If you’ve got kids, you know that frequent sniffles and coughs go with the territory. The average preschooler brings home around nine colds each year. Kindergarteners have around 12 colds per year. While you can’t (and shouldn’t) protect your child from every bug they encounter, there are things you can do to reduce the number of infections they get every year.
Our moms gave us temporary defenses
We don’t come into this world with a fully developed immune system. Antibodies passed on through a mother’s placenta protect newborns. That protection gradually fades away as the baby’s own immune system develops. Each time we’re exposed to a new bacteria or virus, our bodies create antibodies to fight it off. The next time it tries to invade our bodies, the antibodies are already in our arsenal. Simply put: exposure to germs primes their immune system.
Hello daycare, hello runny noses
Preschool-aged children who attend daycare tend to get more colds than those who spend their first years at home. However by catching cold more often, they also are developing stronger immune systems. So by the time they start school, they tend to have fewer sick days than their classmates who stayed at home and who weren’t exposed to as many cold viruses.
There are healthy steps you can take to help your kids build strong immune systems
• Consider breast-feeding your baby. Breast milk is like a supersized serving of antibodies that help to protect against everything from ear infections, respiratory tract infections and allergies to diabetes. Some studies cited by the American Academy of Pediatrics indicate it may also reduce the risk of infant mortality.
• Feed your children foods that will help them fight off germs. Some foods, including colorful fruits and vegetables, contain phytonutrients which help keep children healthier overall. These include pink grapefruit, carrots, tomatoes, green beans, oranges, blueberries, strawberries and papaya. In contrast, diets rich in sugars may actually reduce a child’s immunity.
• Get your children all of their recommended vaccinations. Childhood vaccinations save lives. For example in 1994, a year before the chickenpox vaccine was available, the disease killed 100 children and hospitalized 10,000 annually. Today, unvaccinated children are nine times as likely as others to contract chickenpox, according to a study published in the Archives of Pediatrics & Adolescent Medicine. Unvaccinated kids also are 23 times more likely to catch whooping cough. If you have concerns about vaccinations, have a talk with your pediatrician. The risk that comes from contracting these diseases is often far greater than any risks that come from the vaccines. For a current childhood vaccination schedule, visit the Centers for Disease Control website.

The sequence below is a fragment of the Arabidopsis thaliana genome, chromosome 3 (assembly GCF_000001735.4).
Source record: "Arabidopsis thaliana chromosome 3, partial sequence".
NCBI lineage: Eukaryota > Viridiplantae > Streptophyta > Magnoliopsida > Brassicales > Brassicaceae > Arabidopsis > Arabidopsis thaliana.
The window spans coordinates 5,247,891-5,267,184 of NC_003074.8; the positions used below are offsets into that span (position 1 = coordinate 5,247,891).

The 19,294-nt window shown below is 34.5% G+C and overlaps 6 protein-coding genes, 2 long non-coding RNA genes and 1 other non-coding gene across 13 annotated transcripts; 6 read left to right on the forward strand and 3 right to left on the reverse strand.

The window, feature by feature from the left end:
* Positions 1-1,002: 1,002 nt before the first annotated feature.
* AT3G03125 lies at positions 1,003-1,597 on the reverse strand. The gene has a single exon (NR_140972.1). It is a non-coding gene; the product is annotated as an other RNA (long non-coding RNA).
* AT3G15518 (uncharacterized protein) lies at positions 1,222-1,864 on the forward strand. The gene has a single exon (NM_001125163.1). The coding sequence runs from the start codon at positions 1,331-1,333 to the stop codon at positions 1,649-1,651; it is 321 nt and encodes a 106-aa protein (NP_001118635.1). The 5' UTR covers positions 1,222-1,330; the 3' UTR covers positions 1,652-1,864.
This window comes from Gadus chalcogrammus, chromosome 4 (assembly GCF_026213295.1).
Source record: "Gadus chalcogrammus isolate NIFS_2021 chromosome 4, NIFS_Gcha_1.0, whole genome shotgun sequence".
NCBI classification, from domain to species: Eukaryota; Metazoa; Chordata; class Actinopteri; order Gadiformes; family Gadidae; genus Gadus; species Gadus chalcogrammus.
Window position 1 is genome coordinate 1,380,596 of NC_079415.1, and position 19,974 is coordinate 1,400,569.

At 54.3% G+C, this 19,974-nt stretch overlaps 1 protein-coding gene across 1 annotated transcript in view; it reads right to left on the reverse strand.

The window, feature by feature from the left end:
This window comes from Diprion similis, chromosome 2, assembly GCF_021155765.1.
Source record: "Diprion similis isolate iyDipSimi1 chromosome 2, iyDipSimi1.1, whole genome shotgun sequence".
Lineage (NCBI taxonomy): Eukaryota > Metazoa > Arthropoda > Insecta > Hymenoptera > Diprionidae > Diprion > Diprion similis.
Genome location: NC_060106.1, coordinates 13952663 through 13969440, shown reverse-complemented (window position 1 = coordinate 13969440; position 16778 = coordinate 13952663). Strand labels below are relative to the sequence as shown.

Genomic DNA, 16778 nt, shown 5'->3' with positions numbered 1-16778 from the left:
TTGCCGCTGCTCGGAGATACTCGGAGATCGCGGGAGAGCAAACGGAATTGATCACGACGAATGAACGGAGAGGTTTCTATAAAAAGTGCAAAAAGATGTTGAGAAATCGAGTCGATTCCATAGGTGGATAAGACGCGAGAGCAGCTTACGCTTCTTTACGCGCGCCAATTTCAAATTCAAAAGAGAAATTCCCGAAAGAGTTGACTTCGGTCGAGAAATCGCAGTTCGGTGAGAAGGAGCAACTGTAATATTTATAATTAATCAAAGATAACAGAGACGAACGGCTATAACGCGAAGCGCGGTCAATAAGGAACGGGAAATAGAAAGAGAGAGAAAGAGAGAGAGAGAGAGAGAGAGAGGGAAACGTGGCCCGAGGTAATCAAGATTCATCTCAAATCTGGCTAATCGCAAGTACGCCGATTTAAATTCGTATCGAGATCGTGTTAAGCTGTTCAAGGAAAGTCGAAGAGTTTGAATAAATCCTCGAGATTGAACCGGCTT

• Be consistent about naps and bed times. Studies show that lack of sleep can make children more susceptible to diseases by reducing their natural immune cells. Newborns need up to 18 hours of sleep, toddlers need nine to 14 hours, and children ages 5-12 need 10-11 hours per night.
• Follow your pediatrician’s advice regarding antibiotics. It’s not a good idea to insist that your child’s doctor write a prescription for antibiotics each time your child has a cold or sore throat. Antibiotics can only treat bacteria, not viruses. Overuse of antibiotics can lead to antibiotic resistant bacteria. As a result, simple things such as ear infections or upper respiratory infections may become stubbornly resistant to a cure. So use antibiotics only when recommended, and be sure your child finishes the entire prescription even if he or she starts to feel substantially better.
Taking steps to help build your child’s immune system may result in fewer sick days and fewer visits to the doctor and pharmacy.